In response to street riots following the Gulf of Sidra bombings, two hundred and fifty US embassy staff are evacuated from Khartoum, the capital of the Sudan. In the Netherlands, meanwhile, where an election is shortly due, the matter becomes a political issue with the opposition Labor Party trying to trick Foreign Minister Hans van der Broek into criticising the US action.
The two US Air Force pilots arrive back in the United States to overwhelming fervour and are greeted at the White House by US President Ronald Reagan, only hours before he leaves for an emergency trip to Saudi Arabia. While America lost some technology in the battle with Libya, it is seen as a tactical victory due to the lack of casualties on the US side and the damage inflicted on the new Soviet weapons.
US Ambassador to the United Nations Vernon Walters urges strong sanctions by West European allies against Libya. “Gaddafi has not forsaken his desire to develop capacity for terrorism on a global scale,” he suggests. Syrian President Hafez Assad visits Tripoli in support and suggests that both Iran and his nation stand ready to defend Libya in the event of any conflict. Comecon Secretary General Janos Kadar states that the US is “shadowboxing” to avoid attention to the “multiple flaws and corruption of the Reagan Administration”.
After revelations by the Washington Post, US National Security Advisor Lt General Colin Powell denies that the Administration has orchestrated a deliberate campaign to mislead the American public regarding Libya. He admits that there have been misinformation attempts to make Libyan leader Colonel Muammar Gaddafi believe that his key trusted aides are plotting against him, but that the deception of the US people was “incidental”.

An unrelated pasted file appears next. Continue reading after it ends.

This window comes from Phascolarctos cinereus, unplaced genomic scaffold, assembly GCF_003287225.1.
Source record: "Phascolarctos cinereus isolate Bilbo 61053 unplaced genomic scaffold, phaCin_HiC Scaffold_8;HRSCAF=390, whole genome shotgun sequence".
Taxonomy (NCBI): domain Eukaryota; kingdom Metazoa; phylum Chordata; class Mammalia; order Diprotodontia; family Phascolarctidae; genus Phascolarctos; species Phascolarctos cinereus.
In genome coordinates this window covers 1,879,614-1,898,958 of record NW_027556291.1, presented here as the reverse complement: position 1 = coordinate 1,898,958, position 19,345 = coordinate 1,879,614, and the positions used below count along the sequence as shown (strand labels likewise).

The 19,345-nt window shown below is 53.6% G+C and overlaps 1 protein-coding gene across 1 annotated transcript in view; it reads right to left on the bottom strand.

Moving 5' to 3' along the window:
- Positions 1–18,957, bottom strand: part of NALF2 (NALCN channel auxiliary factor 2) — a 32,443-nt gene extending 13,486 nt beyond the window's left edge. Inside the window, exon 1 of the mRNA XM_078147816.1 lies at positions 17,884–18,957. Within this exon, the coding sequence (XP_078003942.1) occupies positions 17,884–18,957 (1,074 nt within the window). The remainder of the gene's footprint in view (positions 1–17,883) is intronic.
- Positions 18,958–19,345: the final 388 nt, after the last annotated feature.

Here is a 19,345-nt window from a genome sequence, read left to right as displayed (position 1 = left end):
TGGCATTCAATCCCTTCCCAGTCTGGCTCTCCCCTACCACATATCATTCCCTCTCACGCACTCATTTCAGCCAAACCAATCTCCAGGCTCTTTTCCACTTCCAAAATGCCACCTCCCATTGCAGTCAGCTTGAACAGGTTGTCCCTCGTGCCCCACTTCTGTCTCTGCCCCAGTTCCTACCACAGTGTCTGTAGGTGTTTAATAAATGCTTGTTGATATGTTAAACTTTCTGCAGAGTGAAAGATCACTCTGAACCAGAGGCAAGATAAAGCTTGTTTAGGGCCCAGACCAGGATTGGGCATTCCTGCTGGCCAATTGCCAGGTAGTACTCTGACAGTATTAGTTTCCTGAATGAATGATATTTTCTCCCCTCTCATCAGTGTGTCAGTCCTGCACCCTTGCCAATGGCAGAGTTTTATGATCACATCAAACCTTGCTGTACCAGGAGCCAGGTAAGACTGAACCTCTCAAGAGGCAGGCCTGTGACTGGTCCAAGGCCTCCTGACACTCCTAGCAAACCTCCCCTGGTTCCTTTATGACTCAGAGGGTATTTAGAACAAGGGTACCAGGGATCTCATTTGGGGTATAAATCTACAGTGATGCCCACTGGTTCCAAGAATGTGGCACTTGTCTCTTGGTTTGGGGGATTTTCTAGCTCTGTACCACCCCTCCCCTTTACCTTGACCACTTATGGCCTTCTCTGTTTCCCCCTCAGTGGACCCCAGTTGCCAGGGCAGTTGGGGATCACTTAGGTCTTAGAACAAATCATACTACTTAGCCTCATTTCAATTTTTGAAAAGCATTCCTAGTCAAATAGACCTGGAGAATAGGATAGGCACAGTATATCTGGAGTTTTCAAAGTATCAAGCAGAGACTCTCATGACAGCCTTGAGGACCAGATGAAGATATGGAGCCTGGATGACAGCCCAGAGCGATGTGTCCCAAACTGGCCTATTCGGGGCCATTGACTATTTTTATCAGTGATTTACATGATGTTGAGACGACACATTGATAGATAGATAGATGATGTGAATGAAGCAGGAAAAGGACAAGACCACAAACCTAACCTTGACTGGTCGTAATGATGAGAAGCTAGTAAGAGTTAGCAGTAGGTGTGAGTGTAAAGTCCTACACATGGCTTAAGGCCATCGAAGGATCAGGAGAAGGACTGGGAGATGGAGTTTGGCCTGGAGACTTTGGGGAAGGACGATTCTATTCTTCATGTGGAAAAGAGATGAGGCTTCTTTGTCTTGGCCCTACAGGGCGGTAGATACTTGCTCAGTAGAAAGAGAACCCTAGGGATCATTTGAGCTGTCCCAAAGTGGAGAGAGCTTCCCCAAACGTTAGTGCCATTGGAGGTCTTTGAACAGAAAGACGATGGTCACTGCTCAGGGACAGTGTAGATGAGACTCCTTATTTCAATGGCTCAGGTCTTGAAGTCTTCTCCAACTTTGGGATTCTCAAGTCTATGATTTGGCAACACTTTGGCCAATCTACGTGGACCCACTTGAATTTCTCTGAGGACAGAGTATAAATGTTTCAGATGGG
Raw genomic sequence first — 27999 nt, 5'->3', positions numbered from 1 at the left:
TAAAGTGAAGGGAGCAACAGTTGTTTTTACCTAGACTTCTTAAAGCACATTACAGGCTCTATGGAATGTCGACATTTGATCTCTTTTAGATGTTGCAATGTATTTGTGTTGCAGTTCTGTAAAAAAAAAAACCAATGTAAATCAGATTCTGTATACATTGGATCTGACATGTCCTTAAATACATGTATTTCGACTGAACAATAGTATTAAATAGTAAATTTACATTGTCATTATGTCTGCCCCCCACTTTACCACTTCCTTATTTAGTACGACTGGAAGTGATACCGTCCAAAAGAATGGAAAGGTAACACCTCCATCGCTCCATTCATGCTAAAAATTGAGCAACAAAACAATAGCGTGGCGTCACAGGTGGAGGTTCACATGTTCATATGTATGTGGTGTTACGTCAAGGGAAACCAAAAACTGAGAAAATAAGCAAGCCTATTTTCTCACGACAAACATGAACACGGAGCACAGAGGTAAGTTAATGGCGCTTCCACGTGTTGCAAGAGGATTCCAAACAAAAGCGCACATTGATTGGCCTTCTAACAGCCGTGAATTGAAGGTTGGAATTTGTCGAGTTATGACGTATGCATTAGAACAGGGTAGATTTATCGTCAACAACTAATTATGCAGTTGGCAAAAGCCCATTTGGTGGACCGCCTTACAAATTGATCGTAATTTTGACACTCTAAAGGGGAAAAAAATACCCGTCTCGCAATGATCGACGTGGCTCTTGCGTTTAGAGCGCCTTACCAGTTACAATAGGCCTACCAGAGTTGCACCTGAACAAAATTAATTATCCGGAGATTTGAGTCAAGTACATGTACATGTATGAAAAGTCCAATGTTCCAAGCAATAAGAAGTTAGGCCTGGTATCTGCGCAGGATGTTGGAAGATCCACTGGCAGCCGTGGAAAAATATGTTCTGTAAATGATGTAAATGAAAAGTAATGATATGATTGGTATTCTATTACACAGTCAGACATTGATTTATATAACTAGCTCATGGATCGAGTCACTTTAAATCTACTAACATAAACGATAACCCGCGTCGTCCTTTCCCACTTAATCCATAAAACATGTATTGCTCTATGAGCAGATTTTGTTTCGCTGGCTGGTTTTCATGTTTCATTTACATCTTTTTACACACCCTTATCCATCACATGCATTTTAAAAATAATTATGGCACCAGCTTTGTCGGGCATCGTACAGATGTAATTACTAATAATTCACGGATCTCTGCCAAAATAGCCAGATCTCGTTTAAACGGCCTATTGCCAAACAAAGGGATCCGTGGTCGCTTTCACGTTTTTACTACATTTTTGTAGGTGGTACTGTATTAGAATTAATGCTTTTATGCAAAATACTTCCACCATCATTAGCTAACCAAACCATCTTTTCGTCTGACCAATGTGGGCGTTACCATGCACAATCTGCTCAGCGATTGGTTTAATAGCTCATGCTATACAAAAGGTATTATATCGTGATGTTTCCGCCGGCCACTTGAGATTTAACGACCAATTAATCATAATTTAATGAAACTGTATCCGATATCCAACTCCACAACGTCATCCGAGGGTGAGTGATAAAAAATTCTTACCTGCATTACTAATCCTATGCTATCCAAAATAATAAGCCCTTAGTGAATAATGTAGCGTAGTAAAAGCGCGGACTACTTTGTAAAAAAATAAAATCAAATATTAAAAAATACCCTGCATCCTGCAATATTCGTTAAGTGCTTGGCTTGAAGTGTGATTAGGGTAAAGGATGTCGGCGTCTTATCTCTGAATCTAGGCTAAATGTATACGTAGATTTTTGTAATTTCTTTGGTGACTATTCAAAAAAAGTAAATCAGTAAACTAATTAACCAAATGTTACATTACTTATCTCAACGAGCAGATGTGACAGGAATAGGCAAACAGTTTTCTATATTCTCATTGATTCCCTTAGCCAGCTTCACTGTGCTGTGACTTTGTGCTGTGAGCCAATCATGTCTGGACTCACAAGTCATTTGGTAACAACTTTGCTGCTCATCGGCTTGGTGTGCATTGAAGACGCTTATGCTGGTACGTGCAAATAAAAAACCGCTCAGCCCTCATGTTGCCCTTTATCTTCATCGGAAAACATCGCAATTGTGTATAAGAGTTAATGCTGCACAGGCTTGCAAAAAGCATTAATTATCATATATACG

Egyptian officials claim that the Libyan air force has violated its air space five times in the last eight weeks, particularly around the Siwah Oasis, an area west of Qattara that is isolated from the rest of Egypt by the Western Desert. It excites claims that Libya might attempt to subvert aquifer water.
Following meetings with Janos Kadar, the Secretary General of Comecon, in Tripoli, Gaddafi announces that Comecon has agreed to extend a nil-interest loan to his government for the construction of an astronomical centre at Kufra. In “recognition of the spirit of mutual generosity”, Gaddafi states that he will seek meetings with British Foreign Minister Sir Geoffrey Howe to normalise relations and settle compensation over outstanding issues.
With little warning, Libyan Tupolev bombers cross the border with Chad, eliminating all but one road into Bardai, the capital of the Tibesti Subprefecture. They claim to be acting in support and at the request of Goukoni Oueddei, the former President of Chad during the last national unity government, who moves into the city and establishes it as a base of operations. Oueddei has released a statement calling for a new constitution and liberalisation of political activity. He also offers to meet with his former Vice President, Wadel Abdelkader Kamougue, a member of the Sara tribe, to reform the unity government in N’Djamena.